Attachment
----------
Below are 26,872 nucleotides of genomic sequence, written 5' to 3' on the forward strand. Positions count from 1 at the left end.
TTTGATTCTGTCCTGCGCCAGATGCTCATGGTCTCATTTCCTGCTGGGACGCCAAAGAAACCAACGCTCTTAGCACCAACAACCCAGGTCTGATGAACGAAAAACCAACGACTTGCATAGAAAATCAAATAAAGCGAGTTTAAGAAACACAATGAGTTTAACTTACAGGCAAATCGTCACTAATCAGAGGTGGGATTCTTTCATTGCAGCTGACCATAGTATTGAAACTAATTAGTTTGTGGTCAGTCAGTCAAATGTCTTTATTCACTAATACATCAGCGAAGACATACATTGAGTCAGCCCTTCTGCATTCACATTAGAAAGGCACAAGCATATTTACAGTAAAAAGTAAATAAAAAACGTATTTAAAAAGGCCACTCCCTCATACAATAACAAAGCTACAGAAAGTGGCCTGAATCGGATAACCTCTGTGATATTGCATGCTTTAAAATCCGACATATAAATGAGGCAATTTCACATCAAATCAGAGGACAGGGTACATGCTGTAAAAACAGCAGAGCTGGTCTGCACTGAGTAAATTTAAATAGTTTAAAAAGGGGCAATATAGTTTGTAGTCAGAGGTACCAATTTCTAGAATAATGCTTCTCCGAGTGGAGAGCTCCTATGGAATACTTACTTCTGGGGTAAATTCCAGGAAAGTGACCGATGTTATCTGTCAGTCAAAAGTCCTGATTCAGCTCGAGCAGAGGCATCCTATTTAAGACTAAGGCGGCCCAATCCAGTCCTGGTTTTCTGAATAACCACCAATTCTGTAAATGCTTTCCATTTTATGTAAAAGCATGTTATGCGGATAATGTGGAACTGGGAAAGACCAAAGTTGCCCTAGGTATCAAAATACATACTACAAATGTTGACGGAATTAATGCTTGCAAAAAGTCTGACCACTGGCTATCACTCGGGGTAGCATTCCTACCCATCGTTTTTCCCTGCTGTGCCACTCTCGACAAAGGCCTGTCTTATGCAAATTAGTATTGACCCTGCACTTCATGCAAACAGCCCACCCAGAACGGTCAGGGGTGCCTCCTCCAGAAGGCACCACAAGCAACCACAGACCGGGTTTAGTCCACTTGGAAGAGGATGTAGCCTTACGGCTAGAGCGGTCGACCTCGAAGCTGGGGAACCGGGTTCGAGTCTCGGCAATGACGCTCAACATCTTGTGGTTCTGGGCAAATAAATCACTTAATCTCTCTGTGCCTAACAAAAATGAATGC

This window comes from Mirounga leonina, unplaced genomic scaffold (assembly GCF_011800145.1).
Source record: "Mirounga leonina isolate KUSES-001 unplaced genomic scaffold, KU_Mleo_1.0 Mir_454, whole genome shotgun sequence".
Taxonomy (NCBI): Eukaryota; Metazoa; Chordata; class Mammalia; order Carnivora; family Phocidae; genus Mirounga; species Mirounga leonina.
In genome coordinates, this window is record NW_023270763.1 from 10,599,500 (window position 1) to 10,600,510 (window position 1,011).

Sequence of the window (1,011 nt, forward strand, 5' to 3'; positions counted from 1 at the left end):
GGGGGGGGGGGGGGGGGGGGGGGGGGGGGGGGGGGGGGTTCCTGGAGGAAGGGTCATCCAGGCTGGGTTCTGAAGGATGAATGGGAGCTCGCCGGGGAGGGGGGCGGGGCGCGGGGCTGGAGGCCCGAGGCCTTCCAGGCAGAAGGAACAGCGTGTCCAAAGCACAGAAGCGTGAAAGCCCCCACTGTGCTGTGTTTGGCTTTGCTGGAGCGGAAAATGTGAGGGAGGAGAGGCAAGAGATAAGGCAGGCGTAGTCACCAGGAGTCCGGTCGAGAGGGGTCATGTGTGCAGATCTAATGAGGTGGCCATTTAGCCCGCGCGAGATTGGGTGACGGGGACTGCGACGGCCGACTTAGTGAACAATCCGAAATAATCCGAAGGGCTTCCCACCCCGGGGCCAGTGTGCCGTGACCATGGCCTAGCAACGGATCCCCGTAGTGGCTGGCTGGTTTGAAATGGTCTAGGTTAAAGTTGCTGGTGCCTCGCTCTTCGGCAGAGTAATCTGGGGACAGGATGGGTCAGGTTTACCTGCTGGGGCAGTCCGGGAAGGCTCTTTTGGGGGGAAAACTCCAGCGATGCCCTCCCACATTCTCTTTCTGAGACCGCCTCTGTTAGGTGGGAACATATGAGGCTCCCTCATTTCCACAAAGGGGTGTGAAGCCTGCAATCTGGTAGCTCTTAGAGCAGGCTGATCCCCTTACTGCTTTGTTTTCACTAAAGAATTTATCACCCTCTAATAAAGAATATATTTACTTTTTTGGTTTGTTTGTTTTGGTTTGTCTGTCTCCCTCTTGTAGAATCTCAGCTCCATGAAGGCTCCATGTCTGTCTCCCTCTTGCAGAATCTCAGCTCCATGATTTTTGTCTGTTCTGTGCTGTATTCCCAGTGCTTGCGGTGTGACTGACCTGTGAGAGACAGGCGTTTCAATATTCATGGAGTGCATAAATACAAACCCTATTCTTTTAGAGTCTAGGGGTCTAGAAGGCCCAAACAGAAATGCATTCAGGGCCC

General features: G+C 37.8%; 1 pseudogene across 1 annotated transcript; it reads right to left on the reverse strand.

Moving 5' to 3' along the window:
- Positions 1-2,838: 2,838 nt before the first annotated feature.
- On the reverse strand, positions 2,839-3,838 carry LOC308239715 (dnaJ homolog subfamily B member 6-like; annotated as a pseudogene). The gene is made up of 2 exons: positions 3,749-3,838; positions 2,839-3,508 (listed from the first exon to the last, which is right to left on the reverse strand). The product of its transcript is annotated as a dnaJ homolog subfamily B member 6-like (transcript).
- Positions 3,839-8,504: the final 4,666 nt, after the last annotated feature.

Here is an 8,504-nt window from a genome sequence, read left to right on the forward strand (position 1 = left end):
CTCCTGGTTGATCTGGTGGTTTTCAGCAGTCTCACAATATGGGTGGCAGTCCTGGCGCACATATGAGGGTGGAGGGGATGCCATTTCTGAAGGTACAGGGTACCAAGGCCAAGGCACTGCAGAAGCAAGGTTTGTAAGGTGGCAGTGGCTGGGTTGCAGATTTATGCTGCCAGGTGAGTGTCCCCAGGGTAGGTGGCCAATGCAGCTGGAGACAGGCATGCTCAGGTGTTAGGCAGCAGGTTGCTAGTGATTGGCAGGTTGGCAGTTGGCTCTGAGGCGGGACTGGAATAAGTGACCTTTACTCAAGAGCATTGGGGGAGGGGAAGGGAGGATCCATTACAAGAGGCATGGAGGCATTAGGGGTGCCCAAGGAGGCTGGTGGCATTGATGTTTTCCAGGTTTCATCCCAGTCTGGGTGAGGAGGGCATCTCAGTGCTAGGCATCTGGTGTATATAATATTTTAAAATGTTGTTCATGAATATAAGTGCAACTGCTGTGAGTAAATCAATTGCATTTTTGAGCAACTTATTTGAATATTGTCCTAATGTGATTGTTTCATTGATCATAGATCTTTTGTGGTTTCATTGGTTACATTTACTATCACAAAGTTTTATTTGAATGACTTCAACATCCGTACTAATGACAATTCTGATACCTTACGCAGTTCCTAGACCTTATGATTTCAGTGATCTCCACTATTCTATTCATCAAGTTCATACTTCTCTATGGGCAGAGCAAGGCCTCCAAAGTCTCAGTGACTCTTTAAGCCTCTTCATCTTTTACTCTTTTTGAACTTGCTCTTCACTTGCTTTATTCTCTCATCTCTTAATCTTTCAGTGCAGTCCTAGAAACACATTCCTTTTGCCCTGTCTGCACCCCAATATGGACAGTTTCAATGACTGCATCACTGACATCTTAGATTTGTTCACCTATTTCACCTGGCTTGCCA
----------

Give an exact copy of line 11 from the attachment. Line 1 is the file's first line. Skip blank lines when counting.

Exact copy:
- Positions 1-2,838: 2,838 nt before the first annotated feature.